Every morning, when we go to work, we are transitioning between our personal environment and our business context. We bring moods and thoughts with us, which have a major influence on how we are approaching our duties and tasks and what we will be able to achieve. A daily check-in with colleagues is an affordable measure to balance out the transition and lead to a more satisfied working experience. It is an great instrument to shape the working culture.
Moods can massively affect the culture
Last week I had a great start in the morning. The sun was shining after few days of rain, my earphones induced an appropriate soundtrack to my brain, and my mood could not have been better. I had some great plans for the day on my mind when I arrived at the office. I had a quick chat with one of my colleagues, but as he was quite busy the chat was rather short and I did not want to disturb him with my ideas.
Throughout the morning I realized that most of my colleagues were somehow stressed. As I did not find anyone suitable situation to talk about my exciting idea, I started to feel depressed myself – a status I did not want to accept considering my mood in the morning. So I arranged a catch up with one of my colleagues for lunch. As she confirmed that she was having a similar experience, I asked her, if she could tell about the reason. She was pointing back to a colleague, who had some bad experience in the morning. But honestly, there was not more we could figure out in the end.
Confidence in possibilities comes from balancing moods – given by the current situation
Now thinking about the situation, when the mood was down, and how to make a change, I had to admit that the whole department was already affected. No chance! The right time for addressing the problem would have been in the morning, before the bad mood had taken over control. A noon it was simply too late.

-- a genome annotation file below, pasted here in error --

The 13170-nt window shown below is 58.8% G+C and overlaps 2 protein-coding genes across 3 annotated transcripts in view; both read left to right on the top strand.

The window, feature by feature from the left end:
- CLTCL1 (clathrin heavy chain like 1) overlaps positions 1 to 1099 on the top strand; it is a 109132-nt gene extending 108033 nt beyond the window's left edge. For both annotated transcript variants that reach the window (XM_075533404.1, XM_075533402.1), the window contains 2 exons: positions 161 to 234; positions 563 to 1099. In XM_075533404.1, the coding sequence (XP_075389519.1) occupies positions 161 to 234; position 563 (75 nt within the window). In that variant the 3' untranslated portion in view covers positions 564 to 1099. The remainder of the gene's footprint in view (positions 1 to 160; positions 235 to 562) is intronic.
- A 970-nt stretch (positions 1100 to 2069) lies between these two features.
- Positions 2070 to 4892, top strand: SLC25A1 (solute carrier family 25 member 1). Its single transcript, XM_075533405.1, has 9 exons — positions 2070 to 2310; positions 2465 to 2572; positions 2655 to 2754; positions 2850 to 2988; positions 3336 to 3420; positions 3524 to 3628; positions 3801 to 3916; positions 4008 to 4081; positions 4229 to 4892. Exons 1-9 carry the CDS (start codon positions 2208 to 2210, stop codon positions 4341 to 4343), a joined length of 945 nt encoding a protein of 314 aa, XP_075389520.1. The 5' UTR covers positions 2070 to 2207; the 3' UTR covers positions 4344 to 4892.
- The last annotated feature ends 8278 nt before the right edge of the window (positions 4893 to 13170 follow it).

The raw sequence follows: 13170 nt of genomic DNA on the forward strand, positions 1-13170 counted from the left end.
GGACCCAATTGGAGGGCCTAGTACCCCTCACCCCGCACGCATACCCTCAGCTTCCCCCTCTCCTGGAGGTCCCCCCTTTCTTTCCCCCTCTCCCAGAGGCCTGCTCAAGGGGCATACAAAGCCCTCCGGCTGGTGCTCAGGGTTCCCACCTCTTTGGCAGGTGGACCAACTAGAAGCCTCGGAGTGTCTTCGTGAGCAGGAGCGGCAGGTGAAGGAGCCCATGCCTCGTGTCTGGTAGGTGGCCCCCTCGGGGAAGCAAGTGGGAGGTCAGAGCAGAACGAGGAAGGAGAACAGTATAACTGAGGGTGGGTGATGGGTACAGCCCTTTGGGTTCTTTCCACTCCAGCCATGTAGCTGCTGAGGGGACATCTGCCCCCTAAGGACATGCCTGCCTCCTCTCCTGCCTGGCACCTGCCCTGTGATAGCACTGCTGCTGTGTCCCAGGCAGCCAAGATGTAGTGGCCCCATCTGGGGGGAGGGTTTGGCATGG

So, next day I was starting the experiment to pick few colleagues in the morning and have a chat about their mood and their plans for the day. As my motivation was not that high at that morning, I tried it the other way round. Find positive aspects in the stories from the colleagues and make own plans more attractive by having others involved. That day went perfectly fine, considering my mood in the morning. Since then I am trying to make use of daily check ins for shaping my expectations and the culture in the organization.
Being able to transition from personal space into the business context by telling about the mood and leaving it behind can make a big difference. On top those talks about plans create focus for the day and contribute a lot to the confidence, as they put emphasis on purpose and value. Finally that confidence is creating a much more optimistic attitude. That is great!
Implementing check-ins and start culture shaping
Making daily check-ins a pattern, you should be looking for the right persons to start of first. They need to a) be trustworthy, b) share some working context with you, and c) have a growth mindset, which means they believe that things will develop and grow and thereby have an optimistic attitude towards challenges.
If you have found one or more persons, make it a habit to talk to them about your mood, some of your main tasks, and your ideas in the morning. Check out how these talks are working for you and how they affect the others.
Important is to stay authentic when talking to others. Inventing moods, task list, or tell ideas others might want to hear, will not work, as they cannot be carried over into your real work. You must be aware that the purpose of the check-in is to talk, find the right balance for the transition, and help to create focus.
Scaling check-ins across the organization
If the check-ins work for you, you can think about to scale. Drag in more people – those who have a major influence on the spirit in the organization, as they express their moods in the one or the other way already without considering the balancing, and those who do not express their moods, but let themselves be influenced by the others. Do not rush as it will take them time to experience the balancing effect and learn from it.
The people you have chosen initially as counterparts for your check-ins might turn out to be culture delegates. The criteria, by which you have selected them, will make them the right persons to take over the habits and drag in more people on themselves. Start talking to them about it, if you feel that your setup is robust enough to scale.
Btw. if you have managed to establish a collaborative culture in your organization, these check-ins will happen by itself. The balancing effect of them is one of the big benefits of such a collaborative culture.